Nor has this complaint been confined to the left. In February of this year, David Kuo, former deputy director of the White House Office of Faith-Based and Community Initiatives, broke ranks, taking to the web pages of to blast the administration for breaking its promises. Describing the White House effort as “minimal,” Kuo wrote,  “No administration since [Lyndon B. Johnson’s] has had a more successful legislative record than this one. From tax cuts to Medicare, the White House gets what the White House really wants. It never really wanted the ‘poor people stuff.’” His comments were picked up by the Los Angeles Times in a February 15 article headlined “Faith-Based Plan Lacks Funds, Ex-Official Says.”

But if Republicans had trouble thinking outside their normal box when it came to funding, the same was true for Democrats when it came to the “faith” part of the faith-based initiative. There is little point in calling it a “faith-based” initiative if in practice religious providers are indistinguishable from secular ones. Some Democrats made the disingenuous claim that the “compromise” position was to provide funding for providers that are nominally affiliated with a religious group but secular in every operational sense. This was not a compromise; it was a reiteration of the status quo of the 1970s.

To be sure, under strict-separationist interpretations of the establishment clause of the Constitution, direct or indirect funding of programs that have religious content is unacceptable. But that interpretation is no longer the law of the land, and, in any case, it certainly no longer represents a “centrist” position in American political culture.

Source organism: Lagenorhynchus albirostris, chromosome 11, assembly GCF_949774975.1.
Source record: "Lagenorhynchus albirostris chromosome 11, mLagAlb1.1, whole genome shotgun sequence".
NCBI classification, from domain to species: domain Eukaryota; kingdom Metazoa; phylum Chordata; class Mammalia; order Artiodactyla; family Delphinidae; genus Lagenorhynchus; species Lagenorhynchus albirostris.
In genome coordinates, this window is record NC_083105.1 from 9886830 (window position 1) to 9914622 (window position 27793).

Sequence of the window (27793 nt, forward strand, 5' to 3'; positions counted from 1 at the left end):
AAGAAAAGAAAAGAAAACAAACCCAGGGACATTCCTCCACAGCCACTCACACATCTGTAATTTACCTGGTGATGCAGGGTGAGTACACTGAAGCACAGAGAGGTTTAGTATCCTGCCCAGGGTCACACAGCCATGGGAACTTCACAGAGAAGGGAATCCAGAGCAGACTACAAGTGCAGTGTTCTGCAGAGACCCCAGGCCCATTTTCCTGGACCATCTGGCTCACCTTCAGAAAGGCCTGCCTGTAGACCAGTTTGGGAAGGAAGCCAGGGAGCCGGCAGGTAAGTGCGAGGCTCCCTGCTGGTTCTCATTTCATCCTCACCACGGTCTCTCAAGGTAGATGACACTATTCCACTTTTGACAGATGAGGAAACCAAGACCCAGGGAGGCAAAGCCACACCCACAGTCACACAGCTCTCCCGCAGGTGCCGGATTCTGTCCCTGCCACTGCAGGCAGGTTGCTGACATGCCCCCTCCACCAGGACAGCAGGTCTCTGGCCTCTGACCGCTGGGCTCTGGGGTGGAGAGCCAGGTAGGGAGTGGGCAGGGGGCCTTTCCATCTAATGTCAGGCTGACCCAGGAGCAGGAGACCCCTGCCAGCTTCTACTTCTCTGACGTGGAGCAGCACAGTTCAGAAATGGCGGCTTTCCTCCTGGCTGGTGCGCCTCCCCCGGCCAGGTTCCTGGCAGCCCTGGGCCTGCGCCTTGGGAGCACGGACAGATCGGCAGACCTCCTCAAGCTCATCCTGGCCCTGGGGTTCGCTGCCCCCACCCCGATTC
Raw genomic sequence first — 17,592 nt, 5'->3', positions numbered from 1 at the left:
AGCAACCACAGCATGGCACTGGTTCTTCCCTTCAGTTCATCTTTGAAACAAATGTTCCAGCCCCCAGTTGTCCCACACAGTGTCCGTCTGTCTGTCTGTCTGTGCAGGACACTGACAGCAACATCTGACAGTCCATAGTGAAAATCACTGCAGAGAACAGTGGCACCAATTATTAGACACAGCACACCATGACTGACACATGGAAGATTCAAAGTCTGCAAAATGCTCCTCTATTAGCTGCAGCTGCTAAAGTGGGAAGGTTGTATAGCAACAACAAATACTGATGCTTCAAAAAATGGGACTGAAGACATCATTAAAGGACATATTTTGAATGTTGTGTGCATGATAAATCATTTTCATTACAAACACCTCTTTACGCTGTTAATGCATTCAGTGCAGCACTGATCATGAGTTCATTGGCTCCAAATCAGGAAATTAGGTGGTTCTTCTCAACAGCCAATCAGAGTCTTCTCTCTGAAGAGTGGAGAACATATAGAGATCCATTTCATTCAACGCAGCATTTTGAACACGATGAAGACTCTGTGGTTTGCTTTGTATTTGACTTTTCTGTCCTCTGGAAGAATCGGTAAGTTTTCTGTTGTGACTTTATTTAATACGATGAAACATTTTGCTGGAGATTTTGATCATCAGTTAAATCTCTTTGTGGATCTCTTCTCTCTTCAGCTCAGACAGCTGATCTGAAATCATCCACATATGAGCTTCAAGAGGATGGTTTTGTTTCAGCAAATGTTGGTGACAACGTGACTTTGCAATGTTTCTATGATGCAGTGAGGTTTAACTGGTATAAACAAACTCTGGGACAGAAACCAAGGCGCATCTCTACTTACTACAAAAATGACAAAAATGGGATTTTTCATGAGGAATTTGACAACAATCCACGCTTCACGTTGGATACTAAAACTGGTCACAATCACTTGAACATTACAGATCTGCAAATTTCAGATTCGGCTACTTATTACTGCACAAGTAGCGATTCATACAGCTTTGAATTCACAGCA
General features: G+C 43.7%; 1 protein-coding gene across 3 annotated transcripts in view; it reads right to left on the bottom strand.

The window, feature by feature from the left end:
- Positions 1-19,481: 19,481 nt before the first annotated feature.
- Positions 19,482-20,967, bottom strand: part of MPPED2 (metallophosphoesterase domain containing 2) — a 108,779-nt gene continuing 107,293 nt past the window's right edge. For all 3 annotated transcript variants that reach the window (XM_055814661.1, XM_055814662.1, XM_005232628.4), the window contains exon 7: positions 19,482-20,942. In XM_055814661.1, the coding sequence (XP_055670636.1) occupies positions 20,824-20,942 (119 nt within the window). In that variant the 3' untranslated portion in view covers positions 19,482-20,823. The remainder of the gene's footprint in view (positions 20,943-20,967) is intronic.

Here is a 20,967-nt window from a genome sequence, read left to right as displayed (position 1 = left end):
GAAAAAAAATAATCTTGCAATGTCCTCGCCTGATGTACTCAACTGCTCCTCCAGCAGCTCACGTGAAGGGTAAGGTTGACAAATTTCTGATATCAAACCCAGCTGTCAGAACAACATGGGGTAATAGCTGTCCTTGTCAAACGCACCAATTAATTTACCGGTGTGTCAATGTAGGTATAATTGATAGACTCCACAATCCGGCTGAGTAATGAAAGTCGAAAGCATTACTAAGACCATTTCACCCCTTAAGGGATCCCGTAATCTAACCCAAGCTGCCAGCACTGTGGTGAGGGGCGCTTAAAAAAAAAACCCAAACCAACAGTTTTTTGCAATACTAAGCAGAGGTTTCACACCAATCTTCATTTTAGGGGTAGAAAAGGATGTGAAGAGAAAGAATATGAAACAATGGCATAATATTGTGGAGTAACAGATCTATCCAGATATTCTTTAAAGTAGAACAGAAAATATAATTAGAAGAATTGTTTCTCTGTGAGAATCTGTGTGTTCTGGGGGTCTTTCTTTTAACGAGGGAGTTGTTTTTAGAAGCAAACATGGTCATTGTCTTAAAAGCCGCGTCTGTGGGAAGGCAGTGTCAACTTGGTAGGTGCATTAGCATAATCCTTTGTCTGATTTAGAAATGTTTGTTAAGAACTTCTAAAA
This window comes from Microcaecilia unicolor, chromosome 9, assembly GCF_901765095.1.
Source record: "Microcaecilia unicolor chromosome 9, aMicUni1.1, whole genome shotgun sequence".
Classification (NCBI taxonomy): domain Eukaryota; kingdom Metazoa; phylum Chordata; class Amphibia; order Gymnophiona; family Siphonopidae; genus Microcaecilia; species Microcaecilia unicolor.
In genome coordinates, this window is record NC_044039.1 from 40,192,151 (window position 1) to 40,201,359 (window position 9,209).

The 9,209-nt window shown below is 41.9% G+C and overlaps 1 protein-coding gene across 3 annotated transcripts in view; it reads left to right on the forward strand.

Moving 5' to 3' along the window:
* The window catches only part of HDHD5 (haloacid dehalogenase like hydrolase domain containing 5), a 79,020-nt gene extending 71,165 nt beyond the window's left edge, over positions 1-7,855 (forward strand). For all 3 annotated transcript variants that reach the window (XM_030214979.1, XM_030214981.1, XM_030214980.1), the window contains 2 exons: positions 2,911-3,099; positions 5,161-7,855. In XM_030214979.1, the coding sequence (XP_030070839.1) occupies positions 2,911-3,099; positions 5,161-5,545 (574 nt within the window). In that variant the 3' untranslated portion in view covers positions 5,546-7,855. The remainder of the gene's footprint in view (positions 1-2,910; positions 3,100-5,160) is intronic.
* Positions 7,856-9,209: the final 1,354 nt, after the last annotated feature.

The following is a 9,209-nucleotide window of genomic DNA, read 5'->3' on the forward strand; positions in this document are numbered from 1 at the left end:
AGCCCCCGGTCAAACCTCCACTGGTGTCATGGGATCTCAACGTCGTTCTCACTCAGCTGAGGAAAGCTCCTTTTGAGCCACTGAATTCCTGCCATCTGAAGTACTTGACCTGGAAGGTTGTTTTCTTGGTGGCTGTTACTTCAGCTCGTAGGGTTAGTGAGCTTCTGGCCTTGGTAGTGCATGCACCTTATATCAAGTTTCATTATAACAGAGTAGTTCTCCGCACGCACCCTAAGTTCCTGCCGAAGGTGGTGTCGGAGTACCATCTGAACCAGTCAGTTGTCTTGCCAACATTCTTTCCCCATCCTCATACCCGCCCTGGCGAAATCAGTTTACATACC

The biggest sticking point has been the issue of hiring. When faith-based organizations are awarded service contracts and then hire staff in part on the basis of religion, most Democrats have charged that it amounts to government-funded job discrimination, not religious freedom for faith-based organizations. But for true believers in the faith-based initiative, protecting religious hiring is only common sense—and absolutely non-negotiable. 

Notwithstanding its embarrassing retreats on its original faith-based bill, the Bush administration has pressed hard on this issue. In June of 2003, the administration sent a position paper to Congress spelling out its reasoning. When Ronald J. Sider, an evangelical Democrat who backs robust faith-based initiatives, was asked about it by the Washington Post, he remarked that it “indicates that they’re serious—and they darn well better be, because it’s crucial to a whole lot of us.”

Bush stressed the point again in his March 1 speech this year. The very next day, the House passed a Job Training Improvement bill that included explicit hiring protections for faith-based programs.

News coverage of the speech and the House action was thin—which is surprising, because the constitutional controversy over religious hiring is very likely to come to a head soon. The exception among major papers was, once again, the Los Angeles Times, which ran stories on both March 3 and March 7.